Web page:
In her first sentence of her very powerful story, Linda Brent writes: "I was born a slave; but I never knew it till six years of happy childhood had passed away." What did she mean by this statement, and explain how this could possibly be true for anyone born into the world of slavery?
Slavery was a most despicable institution in the United States and as everyone seemed to accept it until it boiled down to a Civil War, the Deep South lorded it over millions of black Africans who suffered greatly and terribly due to their exposure to slavery. In this book, Linda Brent recounts the life of Harriet Jacobs, a young woman slave who has an extremely powerful narrative to share and she begins with the discovery that she was a slave at six years of age. This was due to the fact that young children were not inherently exposed to slave life at so early an age so they were not so affected by the institution. But that immediately dawned upon them when they were more than six years old as then they suffered all the horrors and injustices of a slave life with all its trials and tribulations. Jacobs’ childhood was a happy one as her household was inherently a kind one but as she was then sold and her master was unkind and quite a despot who worked his slaves to death. She then suffered unduly and was consistently abused and tortured and even made to work in the fields from dawn to dusk without any form of respite. This situation continued to prevail so her years of childhood appeared nothing less than a distant memory. (pg 1)
William was a bright young man who took to his life as a slave with rebellion and he also fumed at the inherent injustice caused by the institution itself. He held continual discussions with Harriet about their situation and urged her not to be so submissive and to be more assertive in her situation. He was angry at the fact that slaves did not have their own identity and were treated as little less than animals. He was also a bright and intelligent person who did not agree that every slave should do manual labour and wanted to learn and broaden his horizons. This was obviously not possible especially with his hard taskmaster and he received regular whippings and beatings for his pains.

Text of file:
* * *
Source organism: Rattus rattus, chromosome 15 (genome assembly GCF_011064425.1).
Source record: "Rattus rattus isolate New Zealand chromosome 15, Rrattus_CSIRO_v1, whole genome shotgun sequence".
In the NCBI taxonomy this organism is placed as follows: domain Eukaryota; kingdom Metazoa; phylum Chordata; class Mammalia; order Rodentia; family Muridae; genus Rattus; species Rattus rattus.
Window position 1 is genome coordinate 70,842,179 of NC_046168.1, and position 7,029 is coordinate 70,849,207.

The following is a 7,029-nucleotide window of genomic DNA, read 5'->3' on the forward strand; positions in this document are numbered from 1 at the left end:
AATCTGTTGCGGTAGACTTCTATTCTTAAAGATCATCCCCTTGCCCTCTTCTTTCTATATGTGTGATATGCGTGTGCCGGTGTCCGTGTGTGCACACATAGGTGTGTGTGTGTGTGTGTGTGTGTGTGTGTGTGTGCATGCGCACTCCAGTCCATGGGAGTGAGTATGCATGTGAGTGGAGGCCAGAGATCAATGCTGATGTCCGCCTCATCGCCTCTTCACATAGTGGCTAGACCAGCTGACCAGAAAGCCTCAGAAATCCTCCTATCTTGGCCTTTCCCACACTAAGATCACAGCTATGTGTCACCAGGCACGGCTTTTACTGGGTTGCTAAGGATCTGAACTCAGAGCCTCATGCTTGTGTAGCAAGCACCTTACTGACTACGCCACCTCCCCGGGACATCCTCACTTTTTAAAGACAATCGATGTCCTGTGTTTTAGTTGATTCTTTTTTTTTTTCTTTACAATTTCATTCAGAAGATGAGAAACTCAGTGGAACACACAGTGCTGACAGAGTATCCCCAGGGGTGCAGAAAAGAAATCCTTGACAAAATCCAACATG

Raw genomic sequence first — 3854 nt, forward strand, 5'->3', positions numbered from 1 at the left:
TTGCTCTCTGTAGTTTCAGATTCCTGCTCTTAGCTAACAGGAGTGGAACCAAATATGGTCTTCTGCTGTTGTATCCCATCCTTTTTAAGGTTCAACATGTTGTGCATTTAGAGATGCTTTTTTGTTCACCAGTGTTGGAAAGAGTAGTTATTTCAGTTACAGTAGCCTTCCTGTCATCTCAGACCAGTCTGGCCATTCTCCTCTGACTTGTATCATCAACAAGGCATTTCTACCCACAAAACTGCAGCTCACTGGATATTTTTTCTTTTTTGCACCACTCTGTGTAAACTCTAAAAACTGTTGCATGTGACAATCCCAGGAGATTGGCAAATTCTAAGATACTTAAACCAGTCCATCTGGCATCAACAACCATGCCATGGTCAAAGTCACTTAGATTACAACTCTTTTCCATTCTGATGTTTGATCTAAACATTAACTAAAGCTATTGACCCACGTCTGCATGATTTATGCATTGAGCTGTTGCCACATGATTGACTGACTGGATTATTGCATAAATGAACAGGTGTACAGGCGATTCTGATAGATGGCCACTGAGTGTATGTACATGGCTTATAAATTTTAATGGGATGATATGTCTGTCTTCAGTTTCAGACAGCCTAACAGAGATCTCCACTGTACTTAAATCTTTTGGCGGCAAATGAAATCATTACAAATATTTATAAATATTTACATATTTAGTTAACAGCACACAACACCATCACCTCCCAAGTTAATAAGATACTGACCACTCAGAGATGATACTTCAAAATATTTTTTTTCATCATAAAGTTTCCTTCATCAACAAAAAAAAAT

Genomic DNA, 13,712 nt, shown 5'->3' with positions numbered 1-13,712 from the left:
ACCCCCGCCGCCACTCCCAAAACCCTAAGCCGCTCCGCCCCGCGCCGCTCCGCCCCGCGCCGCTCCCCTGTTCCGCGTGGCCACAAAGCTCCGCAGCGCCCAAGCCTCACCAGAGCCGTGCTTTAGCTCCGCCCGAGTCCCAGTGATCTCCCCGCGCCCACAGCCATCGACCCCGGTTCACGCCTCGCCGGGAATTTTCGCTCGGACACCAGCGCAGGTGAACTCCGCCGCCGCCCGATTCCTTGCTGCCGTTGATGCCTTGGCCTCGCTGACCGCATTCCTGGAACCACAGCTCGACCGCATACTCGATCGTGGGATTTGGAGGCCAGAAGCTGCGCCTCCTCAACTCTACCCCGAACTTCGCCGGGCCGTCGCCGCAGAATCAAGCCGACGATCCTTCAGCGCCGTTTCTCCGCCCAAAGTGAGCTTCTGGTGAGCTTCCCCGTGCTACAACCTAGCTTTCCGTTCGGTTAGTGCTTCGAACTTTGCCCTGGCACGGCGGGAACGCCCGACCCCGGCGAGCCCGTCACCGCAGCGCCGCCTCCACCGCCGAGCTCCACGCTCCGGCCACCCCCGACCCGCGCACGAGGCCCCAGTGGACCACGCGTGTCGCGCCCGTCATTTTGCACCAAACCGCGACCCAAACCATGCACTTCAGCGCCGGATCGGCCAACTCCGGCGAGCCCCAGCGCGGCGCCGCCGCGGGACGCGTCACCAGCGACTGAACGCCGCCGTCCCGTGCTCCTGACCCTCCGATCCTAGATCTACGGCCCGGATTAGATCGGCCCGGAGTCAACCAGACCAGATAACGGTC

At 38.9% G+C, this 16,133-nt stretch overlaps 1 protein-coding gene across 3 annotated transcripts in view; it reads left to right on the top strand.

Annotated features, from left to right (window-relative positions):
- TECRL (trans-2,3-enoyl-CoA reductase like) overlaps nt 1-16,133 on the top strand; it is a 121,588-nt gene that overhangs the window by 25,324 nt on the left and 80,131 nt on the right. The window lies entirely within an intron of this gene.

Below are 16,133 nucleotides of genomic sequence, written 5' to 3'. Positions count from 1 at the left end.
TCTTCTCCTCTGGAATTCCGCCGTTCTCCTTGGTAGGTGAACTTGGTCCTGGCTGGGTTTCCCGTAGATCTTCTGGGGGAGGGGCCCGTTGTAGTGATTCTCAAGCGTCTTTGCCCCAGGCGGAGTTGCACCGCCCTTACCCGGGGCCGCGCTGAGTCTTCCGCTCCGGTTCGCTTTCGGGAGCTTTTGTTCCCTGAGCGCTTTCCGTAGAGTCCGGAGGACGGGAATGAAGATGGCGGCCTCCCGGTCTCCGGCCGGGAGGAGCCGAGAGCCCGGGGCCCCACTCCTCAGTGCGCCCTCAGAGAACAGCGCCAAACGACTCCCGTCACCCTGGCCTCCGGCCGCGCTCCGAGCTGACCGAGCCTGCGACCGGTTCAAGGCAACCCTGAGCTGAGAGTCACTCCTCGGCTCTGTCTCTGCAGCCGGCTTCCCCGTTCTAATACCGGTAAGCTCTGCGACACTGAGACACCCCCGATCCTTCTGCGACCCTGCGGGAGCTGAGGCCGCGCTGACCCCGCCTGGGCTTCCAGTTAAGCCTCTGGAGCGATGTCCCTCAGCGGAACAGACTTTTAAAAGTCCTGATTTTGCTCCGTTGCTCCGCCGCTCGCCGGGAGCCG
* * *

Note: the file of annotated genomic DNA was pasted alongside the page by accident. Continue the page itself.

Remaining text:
Obviously the issue which irked William most was that he could not move about as he pleased and he could not learn anything and all his education had to be done in hiding. This created an impasse for him in the sense that he wanted to be a better person but the rigours and horrors of slavery kept him from being so. He could not take this terrible injustice and consequently became a silent and morose man
The contrast with Harriet was obviously great as Harriet was a submissive personality and would not really rebel against injustice. She was always worried for her brother who obviously faced considerable problems in his attitude and who had to face the lash a considerable number of times. Slaves did not have any form of independence, they were shackled to their chains and could not do otherwise but exist. (pg 20-30).
The book is an excellent narrative and is recommended for all those who wish to understand further the horrors of slavery.
Jacobs Harriet; Incidents in the Life of a Slave Girl Retrieved from: http://books.google.com.mt/books?id=1RwEAAAAYAAJ&dq=Incidents+in+the+Life+of+a+Slave+Girl&pg=PR4&redir_esc=y#v=onepage&q=Incidents%20in%20the%20Life%20of%20a%20Slave%20Girl&f=false